The Alliance Defense Fund and Special Rights

Rob Tisinai

July 21st, 2011

The Alliance Defense Fund (ADF) is an anti-gay legal group disguised as protectors religious liberty. They believe government employees should be able to pick and choose which laws to follow based on their religious beliefs (as long as those beliefs are Christian).

Naturally, they think it’s perfectly reasonable for Town Clerks in New York to hold on to their jobs while refusing  marriage licenses to qualified, law-abiding citizens (as long as those citizens are gay).

The ADF even offers up a legal rationale for this, based on New York state law.

Thus, as explained below, municipal clerks who have a sincerely held belief that prevents them from issuing marriage licenses to same-sex couples have the right to request an accommodation from their governing bodies.

New York law requires an employer to accommodate an employee’s religious observance or practice, “unless, after engaging in a bona fide effort, the employer demonstrates that it is unable to reasonably accommodate the employee’s or prospective employee’s sincerely held religious observance or practice…without undue hardship.” Executive Law § 296(10)(a). This law “represents a legislative expression of the high value that our State places on supporting and protecting [religious diversity] and in prohibiting invidious discrimination based on religious choice The statute ensures that no citizen will be required to choose between piety and gainful employment, unless the pragmatic realities of the work place accommodation impossible.” New York City Transit Auth. v. State, Exec. Dept., Div. of Human Rights , 89 N.Y.2d 79, 88 (N.Y. 1996).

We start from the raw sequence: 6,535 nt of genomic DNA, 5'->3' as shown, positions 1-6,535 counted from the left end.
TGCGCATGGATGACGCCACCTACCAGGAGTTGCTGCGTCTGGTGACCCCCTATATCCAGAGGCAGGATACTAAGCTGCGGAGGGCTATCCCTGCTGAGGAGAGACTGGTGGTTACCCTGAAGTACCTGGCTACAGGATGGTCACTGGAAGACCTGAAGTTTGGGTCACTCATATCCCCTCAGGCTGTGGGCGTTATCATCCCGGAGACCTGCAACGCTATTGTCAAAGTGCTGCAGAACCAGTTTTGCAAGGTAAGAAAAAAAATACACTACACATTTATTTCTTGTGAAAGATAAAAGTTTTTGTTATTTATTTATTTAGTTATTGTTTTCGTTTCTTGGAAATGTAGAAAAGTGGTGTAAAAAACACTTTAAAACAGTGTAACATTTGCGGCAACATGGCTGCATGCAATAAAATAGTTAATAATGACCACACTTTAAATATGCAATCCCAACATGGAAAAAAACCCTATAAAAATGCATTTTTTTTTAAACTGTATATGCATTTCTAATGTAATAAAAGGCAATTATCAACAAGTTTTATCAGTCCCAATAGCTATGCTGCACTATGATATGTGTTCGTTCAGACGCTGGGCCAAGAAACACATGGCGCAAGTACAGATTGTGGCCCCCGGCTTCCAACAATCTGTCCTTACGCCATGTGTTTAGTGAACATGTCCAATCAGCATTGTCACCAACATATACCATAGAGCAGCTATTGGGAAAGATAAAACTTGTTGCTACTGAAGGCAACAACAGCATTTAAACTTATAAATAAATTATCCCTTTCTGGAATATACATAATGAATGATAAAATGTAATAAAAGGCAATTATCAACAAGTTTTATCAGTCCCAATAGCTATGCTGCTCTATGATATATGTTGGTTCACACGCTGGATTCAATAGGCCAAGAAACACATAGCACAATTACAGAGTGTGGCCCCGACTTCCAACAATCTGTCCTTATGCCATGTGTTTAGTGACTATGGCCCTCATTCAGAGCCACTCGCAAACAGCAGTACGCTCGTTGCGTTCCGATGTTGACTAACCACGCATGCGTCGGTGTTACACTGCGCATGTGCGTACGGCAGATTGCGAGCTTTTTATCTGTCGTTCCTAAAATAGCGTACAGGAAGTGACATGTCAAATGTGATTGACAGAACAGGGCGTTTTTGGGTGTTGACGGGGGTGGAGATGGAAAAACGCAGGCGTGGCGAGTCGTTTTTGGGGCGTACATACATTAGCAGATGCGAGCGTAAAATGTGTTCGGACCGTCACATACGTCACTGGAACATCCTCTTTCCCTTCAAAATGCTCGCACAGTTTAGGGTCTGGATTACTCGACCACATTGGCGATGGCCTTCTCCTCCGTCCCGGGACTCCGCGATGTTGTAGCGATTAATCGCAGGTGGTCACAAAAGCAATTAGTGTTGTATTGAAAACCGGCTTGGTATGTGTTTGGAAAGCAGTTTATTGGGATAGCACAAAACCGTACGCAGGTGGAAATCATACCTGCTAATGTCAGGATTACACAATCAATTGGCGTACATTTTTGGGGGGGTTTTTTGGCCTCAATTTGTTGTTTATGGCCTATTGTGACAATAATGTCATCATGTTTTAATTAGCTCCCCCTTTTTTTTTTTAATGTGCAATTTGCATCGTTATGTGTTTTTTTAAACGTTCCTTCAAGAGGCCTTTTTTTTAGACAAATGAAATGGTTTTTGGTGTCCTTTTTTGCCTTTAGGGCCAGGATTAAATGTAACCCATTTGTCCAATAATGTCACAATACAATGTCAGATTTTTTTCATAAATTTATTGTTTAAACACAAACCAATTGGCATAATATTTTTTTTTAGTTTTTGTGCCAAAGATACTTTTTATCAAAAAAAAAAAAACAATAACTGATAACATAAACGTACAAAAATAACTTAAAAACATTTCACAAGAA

Well, the law’s the law. Except…is that the law? Or a reasonable interpretation of it?

The law is about “religious observance or practice.” What does that mean? Check the law’s wording, which refers to:

…a sincerely held practice of his or her religion, including but not limited to the observance of any particular day or days or any portion thereof as a sabbath or other holy day in accordance with the requirements of his or her religion.

This seems to be about not making people work when their Sabbath says they should rest. About letting people leave work to attend religious services. It’s probably also about letting people pray at work, as Muslims need to do at regular intervals, and letting people wear religious clothing like a burqa or yarmulke (that’s the “including but not limited” portion).

Am I being too narrow?  Again, check the law. It goes into detail, and those details are all about people taking time off for religious observance.

But wait! you cry, ADF didn’t just cite the law, they cited a court case, too! True enough. Let’s check that case — that one case, presumably the best case they could find — and discover it’s about…

…the right of a Jehovah’s Witness Seventh Day Adventist not to work on her Sabbath Day.